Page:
Just as the apostles were directed, we must reach out to bring lost souls to the grace and salvation of Christ. As members of His body, it is up to us to do His work. And just as the apostles were varied and an unusual lot of people, so are we. Just as Jesus looked into their hearts and knew what they were capable of, so does he look into our hearts and knows us far better than we know ourselves.
Now, I know some of you think that you can’t be shepherds to lost sheep, that you are not called to do the work of Jesus. We all have hundreds of excuses why we can’t be disciples for Christ:
I don’t know what to do;
There are too many;
There are professionals to do this;
It’s not my job;
I don’t know what to say to people;
I’m not a good enough Christian to witness to others.
So I ask you, how did YOU get to know the love and grace and salvation of God through Jesus???????
- Didn’t someone gather you in like a lost sheep?
Didn’t someone show you the grace of God and welcome you into the fold, regardless of who or what you are?
Was it a religious professional?
A friend who listened to you in a time of need?
A stranger who helped you when you dropped a heavy load?
A co-worker who helped you finish an impossible task?
An acquaintance who brought you food when you were sick?
Someone who loved you when you thought you were unlovable?
A child who smiled at you when you were sad?
Someone who gave you forgiveness when you couldn’t forgive yourself?
Are not these lost sheep just as precious as you were then? The love of Jesus comes to us through the eyes, hands and hearts of everyday people, just like you and me. We are all called to be shepherds, to love and guide each other in the path of Jesus.
A voice from the fourteenth century, Saint Teresa of Avila, reminds us:
God has no hands but our hands, to do his work today;
God has no feet but our feet to lead others in his way;
God has no voice but our voice to tell others how he died;
And, God has no help but our help to lead them to this side.
You say you do not know what to do. God has equipped us all with the tools necessary:
Go with prayer.
Pray for God to strengthen and nourish those that are lost . . .
and those already found
Pray for the ability of others to hear and receive the Word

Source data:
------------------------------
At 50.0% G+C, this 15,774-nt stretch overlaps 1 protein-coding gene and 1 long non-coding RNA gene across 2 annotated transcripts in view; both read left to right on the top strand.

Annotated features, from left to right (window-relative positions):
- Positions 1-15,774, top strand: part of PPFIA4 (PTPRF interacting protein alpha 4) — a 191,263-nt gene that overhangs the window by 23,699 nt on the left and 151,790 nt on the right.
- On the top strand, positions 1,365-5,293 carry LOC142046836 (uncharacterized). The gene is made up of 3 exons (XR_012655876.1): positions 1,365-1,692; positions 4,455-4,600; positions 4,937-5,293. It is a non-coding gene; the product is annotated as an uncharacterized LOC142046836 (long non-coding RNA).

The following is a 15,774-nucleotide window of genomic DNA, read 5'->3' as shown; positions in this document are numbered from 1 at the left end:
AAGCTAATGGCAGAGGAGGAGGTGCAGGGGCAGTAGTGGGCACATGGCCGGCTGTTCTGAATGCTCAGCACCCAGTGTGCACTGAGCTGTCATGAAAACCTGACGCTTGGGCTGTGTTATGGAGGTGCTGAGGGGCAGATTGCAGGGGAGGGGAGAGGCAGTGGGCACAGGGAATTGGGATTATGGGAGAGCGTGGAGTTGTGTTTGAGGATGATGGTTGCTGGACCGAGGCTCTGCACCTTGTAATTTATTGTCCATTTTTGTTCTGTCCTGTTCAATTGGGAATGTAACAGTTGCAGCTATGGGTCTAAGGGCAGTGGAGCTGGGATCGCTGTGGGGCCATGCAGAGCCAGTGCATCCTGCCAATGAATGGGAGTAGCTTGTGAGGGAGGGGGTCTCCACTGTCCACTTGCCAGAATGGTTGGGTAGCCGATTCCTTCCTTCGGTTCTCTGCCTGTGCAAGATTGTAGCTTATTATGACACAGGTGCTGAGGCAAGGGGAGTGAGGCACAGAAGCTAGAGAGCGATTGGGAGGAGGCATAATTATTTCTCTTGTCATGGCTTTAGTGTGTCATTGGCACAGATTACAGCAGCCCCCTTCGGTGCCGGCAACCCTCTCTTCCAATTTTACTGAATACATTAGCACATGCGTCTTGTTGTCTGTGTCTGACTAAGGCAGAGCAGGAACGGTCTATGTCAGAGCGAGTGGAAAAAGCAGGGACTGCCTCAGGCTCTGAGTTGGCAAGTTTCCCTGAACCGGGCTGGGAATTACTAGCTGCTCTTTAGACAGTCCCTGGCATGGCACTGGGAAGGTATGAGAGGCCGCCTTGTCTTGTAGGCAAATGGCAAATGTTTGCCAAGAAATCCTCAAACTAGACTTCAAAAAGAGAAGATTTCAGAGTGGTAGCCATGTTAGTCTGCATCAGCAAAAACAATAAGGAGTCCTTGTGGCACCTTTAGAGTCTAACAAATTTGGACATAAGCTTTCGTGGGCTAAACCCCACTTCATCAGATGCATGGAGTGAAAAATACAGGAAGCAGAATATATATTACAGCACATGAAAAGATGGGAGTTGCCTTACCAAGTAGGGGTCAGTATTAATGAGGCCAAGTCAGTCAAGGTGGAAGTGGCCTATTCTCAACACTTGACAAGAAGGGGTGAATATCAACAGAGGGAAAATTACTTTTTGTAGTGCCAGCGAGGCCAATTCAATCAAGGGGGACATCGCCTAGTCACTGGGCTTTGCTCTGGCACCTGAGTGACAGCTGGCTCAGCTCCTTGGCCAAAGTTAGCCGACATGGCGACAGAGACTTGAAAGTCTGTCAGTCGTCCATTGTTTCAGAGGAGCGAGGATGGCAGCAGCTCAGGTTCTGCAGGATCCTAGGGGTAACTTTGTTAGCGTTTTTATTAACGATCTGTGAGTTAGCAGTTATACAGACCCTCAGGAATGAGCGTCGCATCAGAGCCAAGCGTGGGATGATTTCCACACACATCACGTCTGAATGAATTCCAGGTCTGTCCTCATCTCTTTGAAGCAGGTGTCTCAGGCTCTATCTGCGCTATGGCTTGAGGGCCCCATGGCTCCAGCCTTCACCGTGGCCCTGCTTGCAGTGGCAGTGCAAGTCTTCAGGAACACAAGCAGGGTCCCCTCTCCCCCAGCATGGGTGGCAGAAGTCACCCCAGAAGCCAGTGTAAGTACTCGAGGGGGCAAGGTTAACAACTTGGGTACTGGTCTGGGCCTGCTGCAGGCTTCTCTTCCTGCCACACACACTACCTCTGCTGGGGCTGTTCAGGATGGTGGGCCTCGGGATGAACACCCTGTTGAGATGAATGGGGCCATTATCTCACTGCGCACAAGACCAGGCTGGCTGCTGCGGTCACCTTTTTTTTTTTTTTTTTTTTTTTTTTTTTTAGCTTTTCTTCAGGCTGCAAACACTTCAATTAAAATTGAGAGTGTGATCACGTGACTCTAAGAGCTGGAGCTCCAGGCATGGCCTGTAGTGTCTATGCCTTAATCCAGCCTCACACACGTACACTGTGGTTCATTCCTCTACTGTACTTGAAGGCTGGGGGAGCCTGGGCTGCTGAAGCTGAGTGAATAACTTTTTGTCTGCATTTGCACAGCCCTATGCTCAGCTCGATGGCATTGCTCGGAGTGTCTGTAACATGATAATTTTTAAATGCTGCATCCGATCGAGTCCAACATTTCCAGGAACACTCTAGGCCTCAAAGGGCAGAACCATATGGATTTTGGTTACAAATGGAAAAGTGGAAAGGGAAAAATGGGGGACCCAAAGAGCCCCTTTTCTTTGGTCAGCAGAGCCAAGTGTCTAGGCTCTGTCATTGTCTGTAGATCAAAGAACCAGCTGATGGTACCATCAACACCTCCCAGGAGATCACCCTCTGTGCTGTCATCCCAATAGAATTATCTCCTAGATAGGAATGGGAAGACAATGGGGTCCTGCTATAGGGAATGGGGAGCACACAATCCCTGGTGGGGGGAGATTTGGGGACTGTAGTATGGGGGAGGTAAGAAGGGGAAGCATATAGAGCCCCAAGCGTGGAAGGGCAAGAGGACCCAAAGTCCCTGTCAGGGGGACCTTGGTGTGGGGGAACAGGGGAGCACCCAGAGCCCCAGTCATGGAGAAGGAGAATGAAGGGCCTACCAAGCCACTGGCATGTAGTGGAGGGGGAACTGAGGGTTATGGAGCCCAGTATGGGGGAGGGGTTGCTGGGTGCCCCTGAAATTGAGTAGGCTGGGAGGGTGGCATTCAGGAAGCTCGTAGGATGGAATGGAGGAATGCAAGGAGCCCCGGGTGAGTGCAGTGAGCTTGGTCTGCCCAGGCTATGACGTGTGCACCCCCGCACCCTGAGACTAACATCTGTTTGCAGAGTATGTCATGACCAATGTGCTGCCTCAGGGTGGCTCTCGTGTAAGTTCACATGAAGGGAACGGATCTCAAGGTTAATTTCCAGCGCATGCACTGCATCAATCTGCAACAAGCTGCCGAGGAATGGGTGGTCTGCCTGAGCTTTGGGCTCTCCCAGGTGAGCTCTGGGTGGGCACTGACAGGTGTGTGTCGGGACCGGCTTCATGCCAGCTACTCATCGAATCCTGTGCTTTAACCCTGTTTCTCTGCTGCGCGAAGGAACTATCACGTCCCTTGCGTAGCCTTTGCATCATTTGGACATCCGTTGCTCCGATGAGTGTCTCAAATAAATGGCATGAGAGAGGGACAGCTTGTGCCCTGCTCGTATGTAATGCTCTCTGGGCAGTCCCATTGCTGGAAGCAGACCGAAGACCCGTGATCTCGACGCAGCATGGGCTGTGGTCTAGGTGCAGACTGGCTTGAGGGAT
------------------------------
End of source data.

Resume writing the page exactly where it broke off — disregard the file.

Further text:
Pray for opportunities to be disciples
Pray for open hearts, ready to hear the hope in God’s love
Pray for the strength and courage to share that hope with others
Pray for the Holy Spirit to work his power in the hearts of others.
The best evangelist is one who reaches those around them. Perhaps first learn to talk about your faith to fellow church members through study groups and witnessing. Through this you may then learn to talk about your faith to the disenfranchised and strangers. Most of all, be an example of the gospel message and the needs, hurts and fears of the lost sheep will be made known to you.
For example, I know a graduate student, who through a living example of Christ’s love and an open invitation to attend church, has brought a fellow student to know the grace of God. It was a simple act of friendship. Let the Spirit move you and give you the words to say.
We know where lost sheep are – those who have been thrown away or abandoned. In ancient days, if you did not want your newborn, you threw it out or abandoned it in the desert. Lost souls are like these helpless children – left to die in the wilderness, without any word of comfort of God’s love. There is no one to come and help them. Jesus saw these lost sheep and sent his disciples to gather them in. He is sending us!
Do you want to be one of those lost sheep . . .
Or are you willing to be committed to Jesus?
When we see those lost sheep and we do nothing, we are sinning! We are not trusting in God to show us the way! We are being selfish, thinking more of our own comfort than the spiritual welfare of others!
God is loves in this world!
God sent His Son Jesus, to live as a man and die a most painful death as a man to teach us God’s love.
This love is free and undeserved.
This love is complete and total, with no restrictions and no boundaries.
This is the love that we can grow into and learn to give each other,
our fellow church members,
those who would hurt us,
people we don’t understand,
people who have never seen the love of God as shown through the life of Jesus
This is our great commission: to live this love every day, to show it in every choice we make and to everyone we see.
God will give us the tools,
God will give us the words,
God will give us the strength,
God will teach us
To quote Isaiah 6:8,
Here I am, send me.
This sermon was delivered at the Procter Conference Center, Diocese of Southern Ohio, as part of my ordination exams on 6 January 2008